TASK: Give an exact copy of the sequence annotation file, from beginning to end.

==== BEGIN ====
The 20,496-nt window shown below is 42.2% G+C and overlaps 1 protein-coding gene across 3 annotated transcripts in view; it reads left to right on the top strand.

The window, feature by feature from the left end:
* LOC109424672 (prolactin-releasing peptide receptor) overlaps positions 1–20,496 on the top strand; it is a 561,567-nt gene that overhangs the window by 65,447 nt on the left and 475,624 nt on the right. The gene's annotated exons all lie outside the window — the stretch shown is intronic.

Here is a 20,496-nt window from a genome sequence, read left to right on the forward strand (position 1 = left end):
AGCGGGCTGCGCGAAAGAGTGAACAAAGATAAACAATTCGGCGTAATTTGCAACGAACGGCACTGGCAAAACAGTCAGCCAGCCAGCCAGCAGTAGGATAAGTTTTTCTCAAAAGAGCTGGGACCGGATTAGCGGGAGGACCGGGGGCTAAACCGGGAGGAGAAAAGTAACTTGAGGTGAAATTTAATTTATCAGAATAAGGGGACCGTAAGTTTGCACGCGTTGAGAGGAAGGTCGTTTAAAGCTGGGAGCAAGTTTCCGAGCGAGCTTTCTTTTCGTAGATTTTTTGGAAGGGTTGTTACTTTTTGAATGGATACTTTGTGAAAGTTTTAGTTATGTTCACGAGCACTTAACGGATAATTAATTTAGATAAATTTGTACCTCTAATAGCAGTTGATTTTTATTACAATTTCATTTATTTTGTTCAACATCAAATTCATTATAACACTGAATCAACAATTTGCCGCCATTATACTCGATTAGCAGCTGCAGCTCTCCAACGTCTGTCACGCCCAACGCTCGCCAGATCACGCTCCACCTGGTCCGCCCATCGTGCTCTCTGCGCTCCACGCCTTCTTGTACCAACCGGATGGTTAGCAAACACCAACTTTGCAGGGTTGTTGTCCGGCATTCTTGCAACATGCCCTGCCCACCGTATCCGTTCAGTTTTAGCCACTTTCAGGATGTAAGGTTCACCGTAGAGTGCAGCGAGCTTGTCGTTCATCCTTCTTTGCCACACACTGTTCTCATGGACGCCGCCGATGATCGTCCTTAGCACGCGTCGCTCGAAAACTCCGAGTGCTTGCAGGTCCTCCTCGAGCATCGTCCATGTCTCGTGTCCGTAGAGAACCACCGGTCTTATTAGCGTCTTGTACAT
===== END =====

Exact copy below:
The 20,496-nt window shown below is 42.2% G+C and overlaps 1 protein-coding gene across 3 annotated transcripts in view; it reads left to right on the top strand.

The window, feature by feature from the left end:
* LOC109424672 (prolactin-releasing peptide receptor) overlaps positions 1–20,496 on the top strand; it is a 561,567-nt gene that overhangs the window by 65,447 nt on the left and 475,624 nt on the right. The gene's annotated exons all lie outside the window — the stretch shown is intronic.

Here is a 20,496-nt window from a genome sequence, read left to right on the forward strand (position 1 = left end):
AGCGGGCTGCGCGAAAGAGTGAACAAAGATAAACAATTCGGCGTAATTTGCAACGAACGGCACTGGCAAAACAGTCAGCCAGCCAGCCAGCAGTAGGATAAGTTTTTCTCAAAAGAGCTGGGACCGGATTAGCGGGAGGACCGGGGGCTAAACCGGGAGGAGAAAAGTAACTTGAGGTGAAATTTAATTTATCAGAATAAGGGGACCGTAAGTTTGCACGCGTTGAGAGGAAGGTCGTTTAAAGCTGGGAGCAAGTTTCCGAGCGAGCTTTCTTTTCGTAGATTTTTTGGAAGGGTTGTTACTTTTTGAATGGATACTTTGTGAAAGTTTTAGTTATGTTCACGAGCACTTAACGGATAATTAATTTAGATAAATTTGTACCTCTAATAGCAGTTGATTTTTATTACAATTTCATTTATTTTGTTCAACATCAAATTCATTATAACACTGAATCAACAATTTGCCGCCATTATACTCGATTAGCAGCTGCAGCTCTCCAACGTCTGTCACGCCCAACGCTCGCCAGATCACGCTCCACCTGGTCCGCCCATCGTGCTCTCTGCGCTCCACGCCTTCTTGTACCAACCGGATGGTTAGCAAACACCAACTTTGCAGGGTTGTTGTCCGGCATTCTTGCAACATGCCCTGCCCACCGTATCCGTTCAGTTTTAGCCACTTTCAGGATGTAAGGTTCACCGTAGAGTGCAGCGAGCTTGTCGTTCATCCTTCTTTGCCACACACTGTTCTCATGGACGCCGCCGATGATCGTCCTTAGCACGCGTCGCTCGAAAACTCCGAGTGCTTGCAGGTCCTCCTCGAGCATCGTCCATGTCTCGTGTCCGTAGAGAACCACCGGTCTTATTAGCGTCTTGTACAT